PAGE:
Scott Morrison will seek a nationwide standard definition of Covid-19 hospitalisations after government data revealed patients were being admitted to hospital for reasons other than the virus.
The Prime Minister will work with state and territory leaders to reassess how Covid patients are tallied after Australia recorded a record 36,742 cases on Monday.
However, only 51 people are on ventilators across the country with Mr Morrison reiterating the Omicron variant is 75 per cent less severe than the Delta strain.
While NSW recorded 20,794 new cases on Monday only 1,204 people are in hospital being treated for the virus, while ICU patients increased by 12 to 95.
The reclassification of Covid hospital admissions comes after data revealed dozens of patients included in the tally were admitted for unrelated reasons.
PM Scott Morrison (pictured) will seek a nationwide standard definition of Covid-19 hospitalisations after data revealed patients were being admitted for unrelated reasons
The PM will work with state and territory leaders to reassess how Covid patients are tallied after Australia recorded a record 36,742 cases on Monday (pictured, a health worker in Bondi)
More than 50 per cent of ‘Covid patients’ had been admitted for broken bones, cancer treatment or labour pains and tested positive during routine inspections.
The shock revelations in NSW were quickly echoed in Victoria, where it was also revealed a significant amount of patients had been admitted for other reasons.
The Prime Minister has said he will push for a standard definition of Covid hospitalisations at the next cabinet meeting on Wednesday.
‘I make the point on hospitalisation, and this is one of the things we’re going to have to discuss this week, I’m heading down to Canberra today, with the premiers is this definition of hospitalisation,’ Mr Morrison told Nine’s Today on Monday.
‘There are people being counted as being in hospital for Covid. They didn’t go there for Covid. They went there for some other reason and that’s why they were admitted, and they’ve been tested when they’re there, and they’ve been found to have Covid.
‘So we need to get a standard definition on that because these are the key things we have to track now.
‘There’ll come a time, and I suspect it shouldn’t be too far away, where reporting case numbers is really not the point. What matters is the impact on the hospital system.’
Some patients had been admitted for broken bones, cancer treatment or labour pains and had tested positive during routine inspections (pictured, Sydneysiders celebrate Christmas Day)
NSW Health Minister Brad Hazzard has admitted that over two days during the week, up to half of those cases were in hospital for something else entirely (pictured, queues for a Covid test)
NSW Health Minister Brad Hazzard has admitted that over two days during the week, up to half of those cases were in hospital for something else entirely.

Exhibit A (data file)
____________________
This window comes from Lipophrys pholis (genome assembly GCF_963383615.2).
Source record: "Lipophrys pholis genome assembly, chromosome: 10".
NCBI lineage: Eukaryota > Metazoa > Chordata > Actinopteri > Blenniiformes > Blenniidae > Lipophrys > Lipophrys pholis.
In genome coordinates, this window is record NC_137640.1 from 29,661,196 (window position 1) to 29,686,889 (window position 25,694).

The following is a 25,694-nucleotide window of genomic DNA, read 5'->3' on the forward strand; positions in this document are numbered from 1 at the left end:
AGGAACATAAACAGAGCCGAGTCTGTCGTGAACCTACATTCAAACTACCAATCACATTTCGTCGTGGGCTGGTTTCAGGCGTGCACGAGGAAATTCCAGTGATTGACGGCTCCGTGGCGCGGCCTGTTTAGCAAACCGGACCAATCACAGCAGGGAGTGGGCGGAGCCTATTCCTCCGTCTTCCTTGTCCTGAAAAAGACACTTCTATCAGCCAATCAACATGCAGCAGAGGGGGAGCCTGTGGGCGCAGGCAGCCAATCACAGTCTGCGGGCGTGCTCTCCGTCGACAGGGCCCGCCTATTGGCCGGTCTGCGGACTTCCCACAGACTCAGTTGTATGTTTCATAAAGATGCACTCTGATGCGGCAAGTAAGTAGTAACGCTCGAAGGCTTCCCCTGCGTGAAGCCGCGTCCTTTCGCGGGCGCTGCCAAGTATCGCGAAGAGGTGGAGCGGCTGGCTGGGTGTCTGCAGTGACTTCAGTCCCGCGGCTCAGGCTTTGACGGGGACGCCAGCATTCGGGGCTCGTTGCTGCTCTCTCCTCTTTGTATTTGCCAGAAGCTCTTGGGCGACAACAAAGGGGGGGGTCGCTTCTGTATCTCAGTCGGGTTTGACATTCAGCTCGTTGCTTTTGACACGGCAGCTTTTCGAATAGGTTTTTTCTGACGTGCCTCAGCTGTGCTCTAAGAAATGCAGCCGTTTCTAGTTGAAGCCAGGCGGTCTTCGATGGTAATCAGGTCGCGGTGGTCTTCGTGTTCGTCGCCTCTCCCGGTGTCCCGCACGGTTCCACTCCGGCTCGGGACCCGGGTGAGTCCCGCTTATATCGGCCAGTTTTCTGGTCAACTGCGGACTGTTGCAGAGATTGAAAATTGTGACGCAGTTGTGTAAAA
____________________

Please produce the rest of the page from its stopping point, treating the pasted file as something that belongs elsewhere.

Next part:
‘A reasonable proportion of cases being classified as Covid hospitalisations are actually people with other reasons for admission,’ Mr Hazzard said.
‘Heart attacks, births, falls, none of that stops just because there is Covid. They come into hospital, they have a swab taken and it confirms Covid.
‘This shows us its out in the community, but we aren’t necessarily seeing that as the primary reason for all of the admissions.’
While Mr Hazzard admitted hospitals are under increasing strain, preliminary analysis shows that Omicron so far has proved to be a much milder illness for many.
Victorian Health Minister Martin Foley said people admitted to hospital for reasons unrelated to Covid and test positive had to be counted in the hospitalisations tally because of the care they need.
‘We are seeing people who are now tested automatically before they go into hospital, ticking positive if they’re showing up for their cancer treatment, if they’re showing up for their broken bones,’ Mr Foley said.
‘As a result, we have to then treat those people the same way, the same Covid positive and safe way, that we treat everyone else who’s got Covid.’
Preliminary analysis shows that Omicron so far has proved to be a much milder illness for many with only 51 people on ventilators across Australia on Monday (pictured, queues for tests)
NSW recorded 20,794 new cases on Monday, a jump of more than 2,500 within 24 hours on Monday (pictured, ambulances at St Vincent’s Hospital)
It comes as experts say the peak of the latest Omicron outbreak could be in sight, just weeks after the first community transmission was recorded.
The variant – which was first recorded in South Africa in November – has swept through most parts of Australia causing record caseloads in many states.
But federal health officials are quietly hopeful the worst of the Omicron wave could be over within weeks with international modelling showing promising signs that the variant peaks quickly before petering out just eight weeks later.
Senior officials are keeping a close eye on the latest data from South Africa, which has experienced a sharp decline in infections just two months after initial infections.
They’re optimistic about reports from South Africa that the country was over the hump of the worst of its Omicron outbreak.